July 21, 2014

Microsoft Engineering Smart Headband For The Blind

Jeffrey Steven, Freelance Writer

In 2012, there were approximately 285 million visually-impaired people globally, and this number continues to rise every year. In an effort to help the blind, Microsoft has been working on an Alice band-like device that aims to assist those who are visually impaired “see” the environment around them.

Piloted by a group of eight sight-impaired people at the University of Reading in Berkshire, England, the device has been designed to relay information about objects of interest through an earpiece, giving the wearer a “visual” idea of their environment.

This smart Alice band has been compared to Google Glass on a number of levels, but Microsoft has stated that they do not see their device as a competitor and that it targets a completely different demographic. The Microsoft smart headband will also cater to those that are not visually impaired, but the company is focusing on creating a device that can assist those who are at a disadvantage versus those who are sighted.

Microsoft has been working on this initiative in an effort to assist those with sight loss to engage in the community and to be able to enjoy games at a casino online and other entertainment-based activities. The device will also help the visually impaired navigate their surroundings and assist them in crowded places or with taking public transport.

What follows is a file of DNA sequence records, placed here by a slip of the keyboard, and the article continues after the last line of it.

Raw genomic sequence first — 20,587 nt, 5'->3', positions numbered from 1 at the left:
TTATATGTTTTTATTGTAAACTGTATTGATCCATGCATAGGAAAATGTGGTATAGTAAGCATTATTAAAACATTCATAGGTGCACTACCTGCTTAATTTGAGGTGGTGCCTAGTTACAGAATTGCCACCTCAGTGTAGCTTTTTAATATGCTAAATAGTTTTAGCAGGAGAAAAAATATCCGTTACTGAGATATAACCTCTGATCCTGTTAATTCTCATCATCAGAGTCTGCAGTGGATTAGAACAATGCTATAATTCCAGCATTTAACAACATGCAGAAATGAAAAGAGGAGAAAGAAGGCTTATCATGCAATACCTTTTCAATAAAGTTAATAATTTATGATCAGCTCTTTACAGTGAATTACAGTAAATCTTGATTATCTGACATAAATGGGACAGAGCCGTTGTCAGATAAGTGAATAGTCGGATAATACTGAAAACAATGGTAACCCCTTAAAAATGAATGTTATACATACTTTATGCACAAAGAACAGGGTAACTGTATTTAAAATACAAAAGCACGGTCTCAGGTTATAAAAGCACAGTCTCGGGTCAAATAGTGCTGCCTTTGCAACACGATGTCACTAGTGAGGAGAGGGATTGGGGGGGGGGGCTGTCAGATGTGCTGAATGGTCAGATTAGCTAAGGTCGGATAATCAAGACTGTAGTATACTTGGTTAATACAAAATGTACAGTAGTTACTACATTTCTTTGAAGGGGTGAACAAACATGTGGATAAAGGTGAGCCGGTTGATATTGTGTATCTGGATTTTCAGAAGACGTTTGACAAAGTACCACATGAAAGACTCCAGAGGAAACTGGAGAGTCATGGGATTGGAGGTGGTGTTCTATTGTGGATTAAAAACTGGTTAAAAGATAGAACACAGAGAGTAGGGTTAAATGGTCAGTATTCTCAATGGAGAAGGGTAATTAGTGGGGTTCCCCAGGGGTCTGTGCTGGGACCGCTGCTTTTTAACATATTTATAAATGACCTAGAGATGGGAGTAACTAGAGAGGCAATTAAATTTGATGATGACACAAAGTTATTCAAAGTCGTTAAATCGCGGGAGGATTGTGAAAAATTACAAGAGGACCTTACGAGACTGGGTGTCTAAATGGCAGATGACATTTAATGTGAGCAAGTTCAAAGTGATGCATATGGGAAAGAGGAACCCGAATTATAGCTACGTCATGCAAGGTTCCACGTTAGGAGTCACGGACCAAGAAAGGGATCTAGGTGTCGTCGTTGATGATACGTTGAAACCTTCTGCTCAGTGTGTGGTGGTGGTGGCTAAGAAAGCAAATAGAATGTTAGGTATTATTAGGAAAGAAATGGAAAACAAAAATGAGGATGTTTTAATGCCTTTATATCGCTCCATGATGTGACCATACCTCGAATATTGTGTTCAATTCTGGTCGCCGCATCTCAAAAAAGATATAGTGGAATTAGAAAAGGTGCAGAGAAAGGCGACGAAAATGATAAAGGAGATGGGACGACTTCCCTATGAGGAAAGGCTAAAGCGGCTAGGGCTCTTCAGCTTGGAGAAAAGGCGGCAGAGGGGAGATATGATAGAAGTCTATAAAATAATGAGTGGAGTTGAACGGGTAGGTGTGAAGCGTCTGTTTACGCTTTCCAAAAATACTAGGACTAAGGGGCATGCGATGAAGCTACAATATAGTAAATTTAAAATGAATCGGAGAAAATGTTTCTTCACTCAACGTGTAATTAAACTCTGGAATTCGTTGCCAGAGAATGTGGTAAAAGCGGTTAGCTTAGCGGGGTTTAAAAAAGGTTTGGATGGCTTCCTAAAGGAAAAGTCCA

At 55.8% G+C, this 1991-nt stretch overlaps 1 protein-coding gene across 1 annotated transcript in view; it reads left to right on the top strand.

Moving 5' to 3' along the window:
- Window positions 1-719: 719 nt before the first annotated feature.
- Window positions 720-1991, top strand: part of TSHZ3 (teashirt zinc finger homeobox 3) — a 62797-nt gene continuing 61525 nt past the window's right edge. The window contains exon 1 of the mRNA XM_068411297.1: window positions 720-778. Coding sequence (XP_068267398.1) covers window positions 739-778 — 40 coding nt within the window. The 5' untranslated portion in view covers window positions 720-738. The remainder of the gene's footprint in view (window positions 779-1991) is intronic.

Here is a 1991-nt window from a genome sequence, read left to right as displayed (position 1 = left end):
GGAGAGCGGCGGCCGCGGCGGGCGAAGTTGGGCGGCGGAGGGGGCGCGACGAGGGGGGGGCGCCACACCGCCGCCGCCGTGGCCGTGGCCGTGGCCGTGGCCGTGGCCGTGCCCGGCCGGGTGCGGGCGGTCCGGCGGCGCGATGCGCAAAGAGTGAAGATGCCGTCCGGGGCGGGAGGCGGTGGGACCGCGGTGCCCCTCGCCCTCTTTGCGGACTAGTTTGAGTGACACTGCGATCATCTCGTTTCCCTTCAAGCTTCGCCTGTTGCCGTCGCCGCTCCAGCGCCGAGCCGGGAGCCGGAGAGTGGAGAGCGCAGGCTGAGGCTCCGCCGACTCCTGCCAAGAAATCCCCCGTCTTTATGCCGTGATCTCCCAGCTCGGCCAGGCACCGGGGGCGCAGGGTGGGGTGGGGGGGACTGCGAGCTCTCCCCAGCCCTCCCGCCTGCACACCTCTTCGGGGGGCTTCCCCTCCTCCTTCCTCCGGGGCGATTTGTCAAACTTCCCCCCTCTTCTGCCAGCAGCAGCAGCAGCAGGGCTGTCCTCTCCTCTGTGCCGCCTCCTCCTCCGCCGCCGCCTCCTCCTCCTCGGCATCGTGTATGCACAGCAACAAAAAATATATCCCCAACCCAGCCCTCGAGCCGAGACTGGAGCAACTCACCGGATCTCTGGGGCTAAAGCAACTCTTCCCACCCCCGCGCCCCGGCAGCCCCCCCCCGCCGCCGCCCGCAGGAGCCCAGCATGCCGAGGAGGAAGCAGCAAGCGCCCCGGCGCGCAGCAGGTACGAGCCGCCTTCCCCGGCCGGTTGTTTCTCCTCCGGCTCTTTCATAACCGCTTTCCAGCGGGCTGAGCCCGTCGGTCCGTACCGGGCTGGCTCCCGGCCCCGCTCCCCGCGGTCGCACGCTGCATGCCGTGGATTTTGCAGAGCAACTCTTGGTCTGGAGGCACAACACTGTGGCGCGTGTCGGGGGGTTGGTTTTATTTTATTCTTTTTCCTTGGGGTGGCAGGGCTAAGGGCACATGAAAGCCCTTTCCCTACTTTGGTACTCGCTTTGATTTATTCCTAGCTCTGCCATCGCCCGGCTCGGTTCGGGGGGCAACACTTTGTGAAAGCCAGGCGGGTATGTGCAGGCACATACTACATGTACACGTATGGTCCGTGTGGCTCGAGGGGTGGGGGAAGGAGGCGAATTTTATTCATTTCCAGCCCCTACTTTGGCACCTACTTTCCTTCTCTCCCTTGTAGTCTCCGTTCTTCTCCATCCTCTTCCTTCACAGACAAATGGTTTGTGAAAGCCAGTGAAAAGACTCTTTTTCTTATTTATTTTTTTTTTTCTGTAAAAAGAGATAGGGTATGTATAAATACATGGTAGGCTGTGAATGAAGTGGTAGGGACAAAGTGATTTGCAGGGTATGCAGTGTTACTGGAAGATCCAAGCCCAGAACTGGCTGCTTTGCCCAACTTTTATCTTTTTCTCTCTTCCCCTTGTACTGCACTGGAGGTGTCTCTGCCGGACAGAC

The device relays navigational instructions via an earpiece and the wearer is able to receive real time information regarding public transport systems or facilities. Information is received from sensors mounted on buildings or train carriages and the data is transmitted directly to the wearer of the band, helping them to carry out daily activities that many take for granted.

The idea of the smart Alice band is for blind people to be able to commute and enjoy day-to-day activities on their own and to be as at ease as those who are sighted. Tim Gebbels, a blind actor who has tested early versions of the device, says he hopes that it will help him navigate towns and cities “as easily as anyone else,” and this is certainly Microsoft’s intention.

This device has been developed as part of the Cities Unlocked program, and is a joint initiative between the Guide Dogs charity, Microsoft, and the Future Cities Catapult, a government project that focuses on developing “smart” city technology that will aid less abled persons.